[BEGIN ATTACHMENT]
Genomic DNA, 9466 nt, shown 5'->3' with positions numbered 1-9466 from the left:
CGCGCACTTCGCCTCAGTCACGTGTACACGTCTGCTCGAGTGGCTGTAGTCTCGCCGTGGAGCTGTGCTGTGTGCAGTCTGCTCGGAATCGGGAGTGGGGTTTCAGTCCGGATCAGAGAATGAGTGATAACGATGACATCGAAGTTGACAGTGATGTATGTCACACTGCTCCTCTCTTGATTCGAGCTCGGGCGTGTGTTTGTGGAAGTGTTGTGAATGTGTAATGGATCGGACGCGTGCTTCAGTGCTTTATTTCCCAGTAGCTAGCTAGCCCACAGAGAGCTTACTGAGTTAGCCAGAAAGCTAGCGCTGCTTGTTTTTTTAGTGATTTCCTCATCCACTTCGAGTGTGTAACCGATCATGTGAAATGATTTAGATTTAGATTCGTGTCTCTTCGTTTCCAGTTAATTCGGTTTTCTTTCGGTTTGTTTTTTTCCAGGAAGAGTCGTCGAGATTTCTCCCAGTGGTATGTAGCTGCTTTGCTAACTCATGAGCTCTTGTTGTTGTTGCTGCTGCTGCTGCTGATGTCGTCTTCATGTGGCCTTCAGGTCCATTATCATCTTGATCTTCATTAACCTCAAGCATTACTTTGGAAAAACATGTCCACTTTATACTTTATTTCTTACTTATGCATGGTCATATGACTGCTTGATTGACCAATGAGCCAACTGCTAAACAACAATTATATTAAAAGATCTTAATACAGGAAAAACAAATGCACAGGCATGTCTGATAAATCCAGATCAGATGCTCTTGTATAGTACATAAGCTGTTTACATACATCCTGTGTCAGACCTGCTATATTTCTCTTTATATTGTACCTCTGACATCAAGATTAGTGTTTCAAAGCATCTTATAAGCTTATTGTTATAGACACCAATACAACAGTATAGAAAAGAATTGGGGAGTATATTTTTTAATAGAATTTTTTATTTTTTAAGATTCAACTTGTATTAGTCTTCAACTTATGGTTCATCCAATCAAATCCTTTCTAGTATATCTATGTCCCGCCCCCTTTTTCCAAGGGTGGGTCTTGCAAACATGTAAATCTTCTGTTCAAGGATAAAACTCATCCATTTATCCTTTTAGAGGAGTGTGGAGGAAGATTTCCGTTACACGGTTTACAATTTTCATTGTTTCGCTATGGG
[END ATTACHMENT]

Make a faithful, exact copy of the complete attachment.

Genomic DNA, 9466 nt, shown 5'->3' with positions numbered 1-9466 from the left:
CGCGCACTTCGCCTCAGTCACGTGTACACGTCTGCTCGAGTGGCTGTAGTCTCGCCGTGGAGCTGTGCTGTGTGCAGTCTGCTCGGAATCGGGAGTGGGGTTTCAGTCCGGATCAGAGAATGAGTGATAACGATGACATCGAAGTTGACAGTGATGTATGTCACACTGCTCCTCTCTTGATTCGAGCTCGGGCGTGTGTTTGTGGAAGTGTTGTGAATGTGTAATGGATCGGACGCGTGCTTCAGTGCTTTATTTCCCAGTAGCTAGCTAGCCCACAGAGAGCTTACTGAGTTAGCCAGAAAGCTAGCGCTGCTTGTTTTTTTAGTGATTTCCTCATCCACTTCGAGTGTGTAACCGATCATGTGAAATGATTTAGATTTAGATTCGTGTCTCTTCGTTTCCAGTTAATTCGGTTTTCTTTCGGTTTGTTTTTTTCCAGGAAGAGTCGTCGAGATTTCTCCCAGTGGTATGTAGCTGCTTTGCTAACTCATGAGCTCTTGTTGTTGTTGCTGCTGCTGCTGCTGATGTCGTCTTCATGTGGCCTTCAGGTCCATTATCATCTTGATCTTCATTAACCTCAAGCATTACTTTGGAAAAACATGTCCACTTTATACTTTATTTCTTACTTATGCATGGTCATATGACTGCTTGATTGACCAATGAGCCAACTGCTAAACAACAATTATATTAAAAGATCTTAATACAGGAAAAACAAATGCACAGGCATGTCTGATAAATCCAGATCAGATGCTCTTGTATAGTACATAAGCTGTTTACATACATCCTGTGTCAGACCTGCTATATTTCTCTTTATATTGTACCTCTGACATCAAGATTAGTGTTTCAAAGCATCTTATAAGCTTATTGTTATAGACACCAATACAACAGTATAGAAAAGAATTGGGGAGTATATTTTTTAATAGAATTTTTTATTTTTTAAGATTCAACTTGTATTAGTCTTCAACTTATGGTTCATCCAATCAAATCCTTTCTAGTATATCTATGTCCCGCCCCCTTTTTCCAAGGGTGGGTCTTGCAAACATGTAAATCTTCTGTTCAAGGATAAAACTCATCCATTTATCCTTTTAGAGGAGTGTGGAGGAAGATTTCCGTTACACGGTTTACAATTTTCATTGTTTCGCTATGGG